In the years preceding the Declaration of Independence, dozens of Americans wrote pamphlets discussing an enormous range of political issues. Among those authors figured a young Alexander Hamilton, who, in 1775, wrote a pamphlet entitled "The Farmer Refuted." In it, Hamilton provided a brief summary of the prevailing logic behind restricting the vote to those who owned property.
Questions to Consider
How did Hamilton define "a free agent in a political view"?
What distinguished such a person from other citizens?
Why, according to Hamilton, was it appropriate to limit voting to those who owned property?
It is also, undeniably, certain, that no Englishman, who can be deemed a free agent in a political view, can be bound by laws, to which he has not consented, either in person, or by his representative. Or, in other words, every Englishman (exclusive of the mercantile and trading part of the nation) who possesses a freehold, to the value of forty shillings per annum, has a right to a share in the legislature, which he exercises, by giving his vote in the election of some person, he approves of, as his representative.
"The true reason (says Blackstone) of requiring any qualification, with regard to property in voters, is to exclude such persons, as are in so mean a situation, that they are esteemed to have no will of their own. If these persons had votes, they would be tempted to dispose of them, under some undue influence, or other. This would give a great, an artful, or a wealthy man, a larger share in elections, than is consistent with general liberty. If it were probable, that every man would give his vote, freely, and without influence of any kind, then, upon the true theory and genuine principles of Liberty, every member of the community, however poor, should have a vote, in electing those delegates, to whose charge is committed the disposal of his property, his liberty and life. But since that can hardly be expected, in persons of indigent fortunes, or such as are under the immediate dominion of others, all popular states have been obliged to establish certain qualifications, whereby, some who are suspected to have no will of their own, are excluded from voting; in order, to set other individuals, whose wills may be supposed independent, more thoroughly upon a level with each other."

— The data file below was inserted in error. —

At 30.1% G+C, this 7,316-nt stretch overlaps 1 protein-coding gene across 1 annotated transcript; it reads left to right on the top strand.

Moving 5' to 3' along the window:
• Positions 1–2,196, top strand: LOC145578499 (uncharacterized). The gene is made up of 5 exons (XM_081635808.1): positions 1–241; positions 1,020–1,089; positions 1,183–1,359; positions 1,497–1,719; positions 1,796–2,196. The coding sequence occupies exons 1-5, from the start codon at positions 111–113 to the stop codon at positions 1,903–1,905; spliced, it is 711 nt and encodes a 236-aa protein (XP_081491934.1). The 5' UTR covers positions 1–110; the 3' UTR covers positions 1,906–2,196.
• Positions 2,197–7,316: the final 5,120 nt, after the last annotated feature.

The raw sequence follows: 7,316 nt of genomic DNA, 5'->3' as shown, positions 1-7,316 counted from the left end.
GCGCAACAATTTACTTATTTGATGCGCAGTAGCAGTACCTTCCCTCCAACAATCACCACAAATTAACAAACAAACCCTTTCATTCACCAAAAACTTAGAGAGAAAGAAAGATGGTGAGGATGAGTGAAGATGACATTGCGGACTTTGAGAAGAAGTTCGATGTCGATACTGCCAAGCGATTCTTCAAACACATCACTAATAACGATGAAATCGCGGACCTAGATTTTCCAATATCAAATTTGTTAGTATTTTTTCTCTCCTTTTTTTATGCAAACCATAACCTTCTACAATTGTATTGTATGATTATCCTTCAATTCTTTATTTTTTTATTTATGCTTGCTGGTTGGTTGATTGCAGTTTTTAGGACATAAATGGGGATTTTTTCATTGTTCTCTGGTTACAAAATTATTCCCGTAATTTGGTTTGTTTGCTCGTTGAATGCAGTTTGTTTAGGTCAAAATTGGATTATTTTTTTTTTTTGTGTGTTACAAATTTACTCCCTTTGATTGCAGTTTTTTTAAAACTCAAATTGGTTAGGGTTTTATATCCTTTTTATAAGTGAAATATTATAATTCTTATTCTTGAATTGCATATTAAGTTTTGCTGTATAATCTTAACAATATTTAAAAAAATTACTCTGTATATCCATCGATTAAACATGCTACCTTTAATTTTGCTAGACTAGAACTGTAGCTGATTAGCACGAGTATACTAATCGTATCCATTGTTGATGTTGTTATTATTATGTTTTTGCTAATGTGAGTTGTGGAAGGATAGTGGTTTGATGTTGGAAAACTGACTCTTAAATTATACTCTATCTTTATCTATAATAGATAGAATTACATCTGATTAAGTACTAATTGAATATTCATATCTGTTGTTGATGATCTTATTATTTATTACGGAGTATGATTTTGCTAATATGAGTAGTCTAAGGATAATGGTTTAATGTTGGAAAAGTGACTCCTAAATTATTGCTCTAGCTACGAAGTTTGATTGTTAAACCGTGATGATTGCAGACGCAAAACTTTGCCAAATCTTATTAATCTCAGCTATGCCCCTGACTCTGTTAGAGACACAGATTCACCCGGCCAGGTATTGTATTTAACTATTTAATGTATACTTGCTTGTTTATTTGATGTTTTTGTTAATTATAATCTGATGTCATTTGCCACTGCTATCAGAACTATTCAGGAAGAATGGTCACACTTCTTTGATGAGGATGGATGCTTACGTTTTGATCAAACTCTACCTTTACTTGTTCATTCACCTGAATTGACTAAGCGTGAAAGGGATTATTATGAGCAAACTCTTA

Hence it appears, that such "of the people as have no vote in the choice of representatives, and therefore, are govern'd, by laws, to which they have not consented, either by themselves or by their representatives, are only those persons, who are in so mean a situation, that they are esteemed to have no will of their own." Every free agent, every free man, possessing a freehold of forty shillings per annum, is, by the British constitution, intitled to a vote, in the election of those who are invested with the disposal of his life, his liberty and property.
Alexander Hamilton, The Farmer Refuted, or A more impartial and comprehensive View of the Dispute between Great-Britain and the Colonies. . . . (New York, 1775), in Harold C. Syrett, ed., The Papers of Alexander Hamilton (New York: Columbia University Press, 1961-1979), 1:81-165.
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